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Excerpt from Oral History Interview with Richard Hicks, February 1, 1991. Interview M-0023. Southern Oral History Program Collection (#4007) See Entire Interview >>

Desegregation does not affect principalship

Hicks insists that desegregation has not affected his role as principal; he would do the job the same way in any situation, he says. Lurking behind his confidence is the sense that he is aware of the potential effects of race and desegregation on his position and has worked hard to avoid them.

Citing this Excerpt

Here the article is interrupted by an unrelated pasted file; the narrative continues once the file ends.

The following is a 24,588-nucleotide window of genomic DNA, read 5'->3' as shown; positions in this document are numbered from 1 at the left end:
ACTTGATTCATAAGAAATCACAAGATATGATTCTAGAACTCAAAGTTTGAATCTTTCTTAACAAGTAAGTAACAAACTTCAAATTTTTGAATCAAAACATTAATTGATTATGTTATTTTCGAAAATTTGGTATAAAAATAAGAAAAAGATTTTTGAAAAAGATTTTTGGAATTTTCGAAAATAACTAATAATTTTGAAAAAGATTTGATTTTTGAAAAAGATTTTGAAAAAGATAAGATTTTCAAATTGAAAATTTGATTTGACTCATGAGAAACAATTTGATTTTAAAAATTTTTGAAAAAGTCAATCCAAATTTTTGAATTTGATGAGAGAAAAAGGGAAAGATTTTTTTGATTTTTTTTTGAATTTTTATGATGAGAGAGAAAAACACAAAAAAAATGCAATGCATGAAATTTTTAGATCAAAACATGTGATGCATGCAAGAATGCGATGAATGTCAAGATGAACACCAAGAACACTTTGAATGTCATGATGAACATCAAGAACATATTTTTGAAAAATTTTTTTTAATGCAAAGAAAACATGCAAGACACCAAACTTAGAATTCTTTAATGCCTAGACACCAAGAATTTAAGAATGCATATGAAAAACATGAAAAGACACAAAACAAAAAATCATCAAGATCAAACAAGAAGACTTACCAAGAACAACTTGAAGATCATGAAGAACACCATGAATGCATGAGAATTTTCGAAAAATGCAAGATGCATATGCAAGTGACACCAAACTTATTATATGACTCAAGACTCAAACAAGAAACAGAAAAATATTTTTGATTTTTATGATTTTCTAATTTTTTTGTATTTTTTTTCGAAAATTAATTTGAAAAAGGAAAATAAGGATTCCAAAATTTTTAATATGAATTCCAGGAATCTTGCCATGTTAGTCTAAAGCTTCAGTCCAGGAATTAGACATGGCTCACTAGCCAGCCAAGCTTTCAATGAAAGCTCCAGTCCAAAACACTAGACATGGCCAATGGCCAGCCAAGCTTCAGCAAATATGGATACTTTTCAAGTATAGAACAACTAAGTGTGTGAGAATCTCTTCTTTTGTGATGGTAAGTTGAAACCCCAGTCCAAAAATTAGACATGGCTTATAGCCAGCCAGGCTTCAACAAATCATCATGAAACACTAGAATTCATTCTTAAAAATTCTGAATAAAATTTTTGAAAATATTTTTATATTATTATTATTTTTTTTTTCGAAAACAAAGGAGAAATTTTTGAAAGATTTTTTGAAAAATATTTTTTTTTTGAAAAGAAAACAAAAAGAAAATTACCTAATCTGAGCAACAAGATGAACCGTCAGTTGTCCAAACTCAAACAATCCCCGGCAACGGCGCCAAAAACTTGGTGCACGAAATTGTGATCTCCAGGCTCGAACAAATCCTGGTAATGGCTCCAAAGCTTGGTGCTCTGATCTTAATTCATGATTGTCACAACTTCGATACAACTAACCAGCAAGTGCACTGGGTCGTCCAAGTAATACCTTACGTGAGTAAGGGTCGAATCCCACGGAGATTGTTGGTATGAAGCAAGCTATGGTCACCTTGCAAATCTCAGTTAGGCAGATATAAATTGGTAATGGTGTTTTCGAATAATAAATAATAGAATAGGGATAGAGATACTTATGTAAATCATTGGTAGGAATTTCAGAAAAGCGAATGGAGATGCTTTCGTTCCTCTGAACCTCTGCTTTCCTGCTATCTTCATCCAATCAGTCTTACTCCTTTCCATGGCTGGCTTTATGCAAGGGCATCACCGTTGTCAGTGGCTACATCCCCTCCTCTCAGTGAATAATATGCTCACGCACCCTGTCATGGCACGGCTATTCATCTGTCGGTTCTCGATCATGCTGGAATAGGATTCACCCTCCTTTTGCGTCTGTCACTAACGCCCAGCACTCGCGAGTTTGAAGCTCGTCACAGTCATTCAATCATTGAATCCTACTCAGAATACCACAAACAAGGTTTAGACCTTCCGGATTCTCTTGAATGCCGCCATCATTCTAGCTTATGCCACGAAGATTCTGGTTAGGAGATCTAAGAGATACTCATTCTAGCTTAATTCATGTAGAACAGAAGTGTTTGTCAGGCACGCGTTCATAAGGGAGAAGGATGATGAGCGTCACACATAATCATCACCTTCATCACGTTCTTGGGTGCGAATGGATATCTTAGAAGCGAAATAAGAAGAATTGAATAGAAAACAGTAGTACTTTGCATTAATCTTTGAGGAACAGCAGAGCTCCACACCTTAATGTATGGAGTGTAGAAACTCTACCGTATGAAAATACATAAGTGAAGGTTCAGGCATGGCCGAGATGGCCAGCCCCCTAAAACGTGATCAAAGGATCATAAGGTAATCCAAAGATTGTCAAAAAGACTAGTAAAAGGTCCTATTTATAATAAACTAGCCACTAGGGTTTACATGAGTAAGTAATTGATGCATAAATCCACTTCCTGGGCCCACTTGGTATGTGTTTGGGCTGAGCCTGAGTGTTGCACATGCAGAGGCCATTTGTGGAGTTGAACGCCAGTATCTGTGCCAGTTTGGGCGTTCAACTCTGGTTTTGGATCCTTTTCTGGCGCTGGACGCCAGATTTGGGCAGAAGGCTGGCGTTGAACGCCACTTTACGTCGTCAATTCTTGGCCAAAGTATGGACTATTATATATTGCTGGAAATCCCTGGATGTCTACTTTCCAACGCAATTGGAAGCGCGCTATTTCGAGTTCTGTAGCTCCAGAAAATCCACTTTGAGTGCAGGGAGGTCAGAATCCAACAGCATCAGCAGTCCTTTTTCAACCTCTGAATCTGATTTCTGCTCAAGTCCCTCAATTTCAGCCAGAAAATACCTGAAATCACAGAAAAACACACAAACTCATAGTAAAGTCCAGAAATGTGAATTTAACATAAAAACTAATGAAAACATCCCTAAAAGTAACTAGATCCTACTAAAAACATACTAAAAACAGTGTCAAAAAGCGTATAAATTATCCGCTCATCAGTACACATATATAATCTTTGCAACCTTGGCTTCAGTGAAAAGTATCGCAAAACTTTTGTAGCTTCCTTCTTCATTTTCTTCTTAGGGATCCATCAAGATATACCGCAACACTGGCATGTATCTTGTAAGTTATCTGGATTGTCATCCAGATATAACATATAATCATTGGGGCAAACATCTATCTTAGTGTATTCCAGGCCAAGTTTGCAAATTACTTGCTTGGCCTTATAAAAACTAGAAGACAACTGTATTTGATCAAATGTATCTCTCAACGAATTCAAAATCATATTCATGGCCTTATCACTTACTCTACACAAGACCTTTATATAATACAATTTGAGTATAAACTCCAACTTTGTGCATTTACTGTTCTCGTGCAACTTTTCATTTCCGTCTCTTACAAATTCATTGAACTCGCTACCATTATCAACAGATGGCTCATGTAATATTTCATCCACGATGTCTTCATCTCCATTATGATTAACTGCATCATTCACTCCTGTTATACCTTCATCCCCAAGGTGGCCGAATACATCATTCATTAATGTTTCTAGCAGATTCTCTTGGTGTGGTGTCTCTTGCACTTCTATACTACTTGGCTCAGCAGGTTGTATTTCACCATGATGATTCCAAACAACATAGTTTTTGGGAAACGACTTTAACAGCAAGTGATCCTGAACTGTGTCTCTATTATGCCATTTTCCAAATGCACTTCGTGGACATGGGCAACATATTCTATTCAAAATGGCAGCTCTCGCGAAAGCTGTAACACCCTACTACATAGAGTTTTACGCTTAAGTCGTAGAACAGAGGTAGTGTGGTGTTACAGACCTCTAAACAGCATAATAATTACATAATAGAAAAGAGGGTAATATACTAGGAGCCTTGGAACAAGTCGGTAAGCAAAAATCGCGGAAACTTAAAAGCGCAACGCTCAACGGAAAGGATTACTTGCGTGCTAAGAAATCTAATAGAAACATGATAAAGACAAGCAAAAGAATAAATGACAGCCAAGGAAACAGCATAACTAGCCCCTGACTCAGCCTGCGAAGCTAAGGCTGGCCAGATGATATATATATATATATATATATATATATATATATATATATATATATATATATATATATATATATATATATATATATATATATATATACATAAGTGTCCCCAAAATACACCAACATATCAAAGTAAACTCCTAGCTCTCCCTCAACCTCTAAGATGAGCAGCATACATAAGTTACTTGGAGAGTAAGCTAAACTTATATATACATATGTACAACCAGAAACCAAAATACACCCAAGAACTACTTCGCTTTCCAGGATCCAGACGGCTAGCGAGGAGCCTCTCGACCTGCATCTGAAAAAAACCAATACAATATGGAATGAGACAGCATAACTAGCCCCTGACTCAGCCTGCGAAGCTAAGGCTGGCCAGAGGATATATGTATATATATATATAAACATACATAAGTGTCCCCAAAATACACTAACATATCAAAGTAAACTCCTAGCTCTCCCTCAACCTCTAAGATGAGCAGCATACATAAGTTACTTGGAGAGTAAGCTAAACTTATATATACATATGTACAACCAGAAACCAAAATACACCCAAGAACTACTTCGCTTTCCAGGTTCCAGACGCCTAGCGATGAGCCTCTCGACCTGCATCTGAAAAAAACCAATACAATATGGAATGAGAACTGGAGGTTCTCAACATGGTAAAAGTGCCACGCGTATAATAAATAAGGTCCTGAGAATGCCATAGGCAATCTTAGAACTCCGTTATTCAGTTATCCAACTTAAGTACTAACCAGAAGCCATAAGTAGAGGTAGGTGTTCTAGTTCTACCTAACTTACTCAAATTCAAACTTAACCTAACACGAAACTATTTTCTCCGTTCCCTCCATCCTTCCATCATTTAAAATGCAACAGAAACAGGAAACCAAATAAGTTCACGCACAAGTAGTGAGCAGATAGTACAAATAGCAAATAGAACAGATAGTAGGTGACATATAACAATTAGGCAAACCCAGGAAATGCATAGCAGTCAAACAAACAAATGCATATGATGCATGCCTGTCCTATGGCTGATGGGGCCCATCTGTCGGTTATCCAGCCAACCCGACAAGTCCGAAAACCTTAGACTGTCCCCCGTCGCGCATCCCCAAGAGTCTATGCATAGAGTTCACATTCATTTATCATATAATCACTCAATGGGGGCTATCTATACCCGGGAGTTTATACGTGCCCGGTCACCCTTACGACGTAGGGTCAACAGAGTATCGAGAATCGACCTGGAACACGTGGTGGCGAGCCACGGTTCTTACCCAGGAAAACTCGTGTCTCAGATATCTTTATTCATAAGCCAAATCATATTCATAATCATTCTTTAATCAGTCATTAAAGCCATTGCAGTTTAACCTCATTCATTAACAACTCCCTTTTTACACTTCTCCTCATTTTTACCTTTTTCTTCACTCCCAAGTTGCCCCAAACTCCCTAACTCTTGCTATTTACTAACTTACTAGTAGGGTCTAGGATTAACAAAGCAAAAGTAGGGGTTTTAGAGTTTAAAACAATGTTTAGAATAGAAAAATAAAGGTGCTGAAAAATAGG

Oral History Interview with Richard Hicks, February 1, 1991. Interview M-0023. Southern Oral History Program Collection (#4007) in the Southern Oral History Program Collection, Southern Historical Collection, Wilson Library, University of North Carolina at Chapel Hill.

Full Text of the Excerpt

GOLDIE F. WELLS:
How did the desegregation of schools affect your role as a principal?
RICHARD HICKS:
It hasn't affected mine at all and I know being a minority I have always felt that I do the best job that I can do in any situation and I don't know of a whole lot of people who can do a better job than I can do in a situation. So it didn't make any difference with me as it doesn't make any difference with me now whether I am working for Durham City or Durham County in a merger. Our emphasis should be on children and I have trained myself to work with other people to make sure that children benefit. That is my answer to desegregation.